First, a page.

shelters

Two Burlington shelters find new homes with more space

Burlington’s North Beach campground, shown here, was used to house homeless people in campers, and then tents. Now, it appears more permanent options are coming to Burlington. Photo by Jim Welch/VTDigger

BURLINGTON — Since March, the Burlington homeless shelter ANEW Place has been on the move. When the pandemic forced residents and staff out of its downtown location, the shelter offered housing in RVs at North Beach, and then, three months later, moved guests to tents at the beach campground.

Now, ANEW Place may finally get a permanent home.

An emergency resolution passed by the City Council on Monday night will allow ANEW Place to buy and move into what is now the Champlain Inn near the rotary on Shelburne Road. The shelter is just waiting for final approval on funding from the Vermont Housing and Conservation Board — which ANEW Place director Kevin Pounds says he is “really hopeful” will come through, now that the city council has signed off on the plan.

Just two months ago, hope was dwindling for Pounds and his staff. On Aug. 6, the city nixed a proposal for micro-housing units for ANEW Place guests, leaving the shelter scrambling to find a new solution as cold weather loomed. 

In years past, the shelter opened its doors each November, and provided housing through the winter for up to 40 people without homes. But the congregate accommodations at its downtown location do not allow for social distancing.

“Our backs were against the wall, like — what are we going to do?” Pounds told VTDigger. “It did feel like a miracle for the opportunity at the Champlain Inn to pop up that quickly.”

A second piece of good news

ANEW Place was just the first social service agency providing shelter to a vulnerable population to receive good

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Nursing homes to organize their own COVID testing as state focuses on testing in jails, homeless shelters | Health

The state Department of Health and Human Services has been negotiating with COVID-19 testing labs to run the state’s regular testing of nursing home staff, but announced last week that nursing homes will soon have to organize those tests themselves.

Each facility will make its own contracts with testing labs, Health and Human Services Commissioner Lori Shibinette told nursing home administrators in a phone conference last week, and the state will reimburse up to $100 per test.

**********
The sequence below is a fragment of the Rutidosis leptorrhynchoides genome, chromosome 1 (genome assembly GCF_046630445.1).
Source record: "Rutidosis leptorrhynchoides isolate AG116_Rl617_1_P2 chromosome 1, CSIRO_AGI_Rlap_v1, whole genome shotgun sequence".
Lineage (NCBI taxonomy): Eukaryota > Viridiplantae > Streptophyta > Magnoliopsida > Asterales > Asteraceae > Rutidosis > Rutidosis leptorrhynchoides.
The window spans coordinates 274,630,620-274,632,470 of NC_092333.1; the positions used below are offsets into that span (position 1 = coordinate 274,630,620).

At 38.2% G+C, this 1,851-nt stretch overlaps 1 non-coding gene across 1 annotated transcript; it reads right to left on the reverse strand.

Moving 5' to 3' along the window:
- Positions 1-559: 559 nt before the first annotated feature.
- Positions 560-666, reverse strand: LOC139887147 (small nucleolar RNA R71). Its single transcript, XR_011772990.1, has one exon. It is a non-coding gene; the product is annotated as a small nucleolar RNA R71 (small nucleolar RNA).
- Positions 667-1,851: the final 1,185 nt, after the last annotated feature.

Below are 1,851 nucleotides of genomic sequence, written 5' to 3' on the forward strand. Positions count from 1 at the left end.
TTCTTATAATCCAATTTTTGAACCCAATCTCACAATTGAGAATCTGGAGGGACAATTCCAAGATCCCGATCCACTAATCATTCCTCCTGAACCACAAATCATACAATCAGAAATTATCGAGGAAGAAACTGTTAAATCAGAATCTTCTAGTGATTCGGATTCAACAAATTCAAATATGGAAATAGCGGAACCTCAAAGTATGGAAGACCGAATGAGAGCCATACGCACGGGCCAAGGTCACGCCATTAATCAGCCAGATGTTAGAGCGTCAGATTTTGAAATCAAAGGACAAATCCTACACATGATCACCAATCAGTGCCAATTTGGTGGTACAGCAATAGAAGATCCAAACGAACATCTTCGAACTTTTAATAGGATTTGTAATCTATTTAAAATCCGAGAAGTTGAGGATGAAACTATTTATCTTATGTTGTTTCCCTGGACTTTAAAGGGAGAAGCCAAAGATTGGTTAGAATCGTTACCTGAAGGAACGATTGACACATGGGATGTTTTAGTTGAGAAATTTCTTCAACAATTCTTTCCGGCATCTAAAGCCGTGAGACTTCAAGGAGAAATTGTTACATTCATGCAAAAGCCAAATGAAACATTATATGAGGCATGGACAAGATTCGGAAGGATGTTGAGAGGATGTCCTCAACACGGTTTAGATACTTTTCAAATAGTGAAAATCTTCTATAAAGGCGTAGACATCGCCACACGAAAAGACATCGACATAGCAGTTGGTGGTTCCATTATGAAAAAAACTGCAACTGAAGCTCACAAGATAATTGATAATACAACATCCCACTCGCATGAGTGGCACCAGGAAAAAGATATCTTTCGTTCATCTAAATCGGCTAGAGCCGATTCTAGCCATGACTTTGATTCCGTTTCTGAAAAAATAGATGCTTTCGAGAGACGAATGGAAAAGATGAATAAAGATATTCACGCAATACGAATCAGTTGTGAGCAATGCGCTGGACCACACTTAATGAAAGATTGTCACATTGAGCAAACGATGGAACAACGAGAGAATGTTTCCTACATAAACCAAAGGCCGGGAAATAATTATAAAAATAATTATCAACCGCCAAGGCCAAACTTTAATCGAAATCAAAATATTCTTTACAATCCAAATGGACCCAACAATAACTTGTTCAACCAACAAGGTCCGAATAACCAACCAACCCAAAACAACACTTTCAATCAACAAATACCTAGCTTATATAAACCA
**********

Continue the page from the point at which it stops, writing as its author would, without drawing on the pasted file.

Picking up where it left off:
“It still provides the funding and the support that is needed to have a good surveillance program,” Shibinette said.

In the event of another outbreak at a nursing home, Shibinette said, the state will again organize and pay for testing. The state provided nursing home administrators with a list of labs that can process tests and contact information for each, and Shibinette expects most nursing homes to have contracts and be running their own testing programs in two weeks.

Shibinette said she hoped turning over that responsibility to nursing homes would free up the state’s capacity to organize regular testing in other congregate living settings, including homeless shelters and jails, to detect more cases early.

The state still dictates how often the tests need to be conducted, what kinds of tests are used and how many staff need to be tested.

Every fourth week, all nursing homes will have to test their entire staff. On the other weeks, nursing homes will randomly pick 10% of their staff to get tested.

But the cost of testing can vary. Dartmouth-Hitchcock Medical Center charges $102 for COVID tests, according to the hospital’s website. A review of COVID test prices by the Peterson Center on Healthcare and the Kaiser Family Foundation https://www.healthsystemtracker.org/brief/covid-19-test-prices-and-payment-policy/ found wide variation in how much tests cost. Some providers charge less than $50 per

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